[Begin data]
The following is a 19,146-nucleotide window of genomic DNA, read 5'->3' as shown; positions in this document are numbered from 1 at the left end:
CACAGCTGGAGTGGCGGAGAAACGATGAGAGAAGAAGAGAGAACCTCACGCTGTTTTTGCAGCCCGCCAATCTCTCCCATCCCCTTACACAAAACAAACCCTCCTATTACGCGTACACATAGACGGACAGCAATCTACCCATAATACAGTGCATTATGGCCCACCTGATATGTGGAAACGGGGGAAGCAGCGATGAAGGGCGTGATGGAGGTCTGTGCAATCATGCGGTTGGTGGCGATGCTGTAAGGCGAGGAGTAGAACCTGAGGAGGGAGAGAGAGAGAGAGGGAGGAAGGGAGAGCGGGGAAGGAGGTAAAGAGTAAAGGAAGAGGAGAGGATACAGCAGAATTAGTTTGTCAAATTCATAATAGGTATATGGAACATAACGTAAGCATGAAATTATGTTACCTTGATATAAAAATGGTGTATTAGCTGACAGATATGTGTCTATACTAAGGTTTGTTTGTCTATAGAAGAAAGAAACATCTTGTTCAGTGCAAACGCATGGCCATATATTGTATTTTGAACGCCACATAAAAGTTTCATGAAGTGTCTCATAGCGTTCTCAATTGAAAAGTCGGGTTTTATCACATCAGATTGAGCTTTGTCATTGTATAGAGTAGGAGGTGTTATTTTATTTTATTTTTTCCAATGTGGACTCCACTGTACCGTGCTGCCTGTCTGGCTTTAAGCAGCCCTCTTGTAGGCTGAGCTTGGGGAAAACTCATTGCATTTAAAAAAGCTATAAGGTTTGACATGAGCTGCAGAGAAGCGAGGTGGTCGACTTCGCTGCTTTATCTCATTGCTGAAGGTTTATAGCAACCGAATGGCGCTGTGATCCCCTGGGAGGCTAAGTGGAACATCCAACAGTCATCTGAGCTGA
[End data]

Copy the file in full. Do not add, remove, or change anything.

The following is a 19,146-nucleotide window of genomic DNA, read 5'->3' as shown; positions in this document are numbered from 1 at the left end:
CACAGCTGGAGTGGCGGAGAAACGATGAGAGAAGAAGAGAGAACCTCACGCTGTTTTTGCAGCCCGCCAATCTCTCCCATCCCCTTACACAAAACAAACCCTCCTATTACGCGTACACATAGACGGACAGCAATCTACCCATAATACAGTGCATTATGGCCCACCTGATATGTGGAAACGGGGGAAGCAGCGATGAAGGGCGTGATGGAGGTCTGTGCAATCATGCGGTTGGTGGCGATGCTGTAAGGCGAGGAGTAGAACCTGAGGAGGGAGAGAGAGAGAGAGGGAGGAAGGGAGAGCGGGGAAGGAGGTAAAGAGTAAAGGAAGAGGAGAGGATACAGCAGAATTAGTTTGTCAAATTCATAATAGGTATATGGAACATAACGTAAGCATGAAATTATGTTACCTTGATATAAAAATGGTGTATTAGCTGACAGATATGTGTCTATACTAAGGTTTGTTTGTCTATAGAAGAAAGAAACATCTTGTTCAGTGCAAACGCATGGCCATATATTGTATTTTGAACGCCACATAAAAGTTTCATGAAGTGTCTCATAGCGTTCTCAATTGAAAAGTCGGGTTTTATCACATCAGATTGAGCTTTGTCATTGTATAGAGTAGGAGGTGTTATTTTATTTTATTTTTTCCAATGTGGACTCCACTGTACCGTGCTGCCTGTCTGGCTTTAAGCAGCCCTCTTGTAGGCTGAGCTTGGGGAAAACTCATTGCATTTAAAAAAGCTATAAGGTTTGACATGAGCTGCAGAGAAGCGAGGTGGTCGACTTCGCTGCTTTATCTCATTGCTGAAGGTTTATAGCAACCGAATGGCGCTGTGATCCCCTGGGAGGCTAAGTGGAACATCCAACAGTCATCTGAGCTGA